Thursday, May 23, 2019

Biography of Andres Bonifacio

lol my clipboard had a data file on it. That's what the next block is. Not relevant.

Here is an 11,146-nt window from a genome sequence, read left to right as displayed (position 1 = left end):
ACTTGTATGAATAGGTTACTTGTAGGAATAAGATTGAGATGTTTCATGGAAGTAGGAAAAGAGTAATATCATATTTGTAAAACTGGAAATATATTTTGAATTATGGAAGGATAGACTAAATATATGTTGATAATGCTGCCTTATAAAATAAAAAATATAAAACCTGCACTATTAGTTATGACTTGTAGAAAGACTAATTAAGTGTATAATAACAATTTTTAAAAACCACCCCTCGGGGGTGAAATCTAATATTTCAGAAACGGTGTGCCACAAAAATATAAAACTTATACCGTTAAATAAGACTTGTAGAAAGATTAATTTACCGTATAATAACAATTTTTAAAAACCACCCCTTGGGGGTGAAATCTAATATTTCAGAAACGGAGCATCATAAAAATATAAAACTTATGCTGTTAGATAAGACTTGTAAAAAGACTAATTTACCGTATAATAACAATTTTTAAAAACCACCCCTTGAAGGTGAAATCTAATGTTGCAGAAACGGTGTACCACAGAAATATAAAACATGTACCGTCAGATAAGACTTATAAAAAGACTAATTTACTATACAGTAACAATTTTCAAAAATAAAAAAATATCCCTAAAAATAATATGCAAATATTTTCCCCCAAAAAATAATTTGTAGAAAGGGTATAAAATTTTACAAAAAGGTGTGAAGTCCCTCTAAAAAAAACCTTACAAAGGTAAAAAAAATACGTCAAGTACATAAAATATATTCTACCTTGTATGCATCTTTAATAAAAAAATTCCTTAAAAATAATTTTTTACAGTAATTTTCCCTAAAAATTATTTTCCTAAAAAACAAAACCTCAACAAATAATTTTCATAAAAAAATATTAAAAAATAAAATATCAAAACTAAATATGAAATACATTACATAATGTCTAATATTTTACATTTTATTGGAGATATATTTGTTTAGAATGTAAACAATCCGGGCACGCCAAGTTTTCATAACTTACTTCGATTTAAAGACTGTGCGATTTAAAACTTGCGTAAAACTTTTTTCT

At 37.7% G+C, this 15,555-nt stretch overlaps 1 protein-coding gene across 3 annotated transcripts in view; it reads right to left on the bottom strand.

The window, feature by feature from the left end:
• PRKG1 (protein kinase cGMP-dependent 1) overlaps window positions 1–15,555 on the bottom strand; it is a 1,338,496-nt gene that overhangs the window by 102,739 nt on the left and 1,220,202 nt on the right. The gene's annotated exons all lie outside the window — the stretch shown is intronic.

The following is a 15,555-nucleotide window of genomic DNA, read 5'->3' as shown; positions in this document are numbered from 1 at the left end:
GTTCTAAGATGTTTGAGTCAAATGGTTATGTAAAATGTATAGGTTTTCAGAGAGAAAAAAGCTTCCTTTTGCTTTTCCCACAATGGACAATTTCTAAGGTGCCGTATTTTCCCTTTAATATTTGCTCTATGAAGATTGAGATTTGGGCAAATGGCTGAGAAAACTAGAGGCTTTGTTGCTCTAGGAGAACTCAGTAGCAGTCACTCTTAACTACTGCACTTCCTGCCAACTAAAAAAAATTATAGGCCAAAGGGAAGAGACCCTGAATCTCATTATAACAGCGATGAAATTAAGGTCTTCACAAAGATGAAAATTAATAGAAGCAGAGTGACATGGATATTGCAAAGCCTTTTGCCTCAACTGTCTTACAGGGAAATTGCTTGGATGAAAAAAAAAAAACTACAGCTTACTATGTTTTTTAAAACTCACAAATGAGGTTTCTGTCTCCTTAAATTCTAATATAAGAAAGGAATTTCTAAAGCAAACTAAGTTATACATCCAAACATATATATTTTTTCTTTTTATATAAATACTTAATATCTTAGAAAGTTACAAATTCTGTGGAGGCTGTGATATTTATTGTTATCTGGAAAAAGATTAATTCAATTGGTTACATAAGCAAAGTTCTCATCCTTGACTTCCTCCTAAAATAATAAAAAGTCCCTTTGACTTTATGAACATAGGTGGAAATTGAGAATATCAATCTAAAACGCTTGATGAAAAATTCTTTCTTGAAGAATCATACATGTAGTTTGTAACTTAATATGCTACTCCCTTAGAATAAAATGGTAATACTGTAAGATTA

Andres Bonifacio (1863-1897), a Philippine revolutionary hero, founded the Katipunan, a secret society which spearheaded the uprising against the Spanish and laid the groundwork for the scratch Philippine Republic. Andres Bonifacio was born in Tondo, Manila, on Nov. 30, 1863. He grew up in the slums and knew from practical experience the actual conditions of the class struggle in his society. Orphaned early, he interrupted his primary schooling in order to earn a living as a craftsman and then as clerk-messenger and agent of contrasted commercial firms in Manila.Absorbing the teachings of classic rationalism from the works of Jose Rizal, Victor Hugos Les Miserables, Eugene Sues The Wandering Jew, books on the French Revolution, and the lives of the chairpersons of the United States, Bonifacio acquired an understanding of the dynamics of the socio-historical process. This led him to join the Liga Filipina, which Rizal organised in 1892 for the purpose of uniting and intensifying t he nationalist movement for reforms.When the Liga was dissolved upon the arrest and banishment of Rizal, Bonifacio formed the Katipunan in 1892 and thus provided the rallying point for the peoples disturbance for freedom, independence, and equality. The Katipunan patterned its initiation rites after the Masonry, but its ideological principles derived from the French Revolution and can be judged radical in its materialistic-historical orientation. The Katipunan exalted work as the informant of all value.It directed attention to the unjust class structure of the colonial system, the increased exploitation of the indigenous population, and consequently the need to affirm the collective strong suit of the working masses in order to destroy the iniquitous system. When the society was discovered on Aug. 19, 1896, it had about 10,000 members. On August 23 Bonifacio and his followers assembled at Balintawak and agreed to begin the armed struggle.Two days later the first skirmish took pla ce and a reign of terror by the Spaniards soon followed. Conflict disassemble the rebels into the two groups of Magdiwang and Magdalo in Cavite, on Luzon. Bonifacio was invited to mediate, only to be rebuffed by the clannish middle class of Cavite. Judging Bonifacios plans as divisive and harmful to unity, Gen. Emilio Aguinaldo, the elected president of the provisional revolutionary government, ordered the arrest, trial, and execution for treason and sedition of Bonifacio and his br otherwises.On May 10, 1897, Bonifacio was executed. Contrary to the popular view, the cause of Bonifacios tragic death at the hands of other Filipino rebels cannot be solely attributed to his own personal pride. Rather, the correlation of class forces and the adventurist tendency of Bonifacios group led to his isolation and subsequently to Aguinaldos compromises with the American military invaders.

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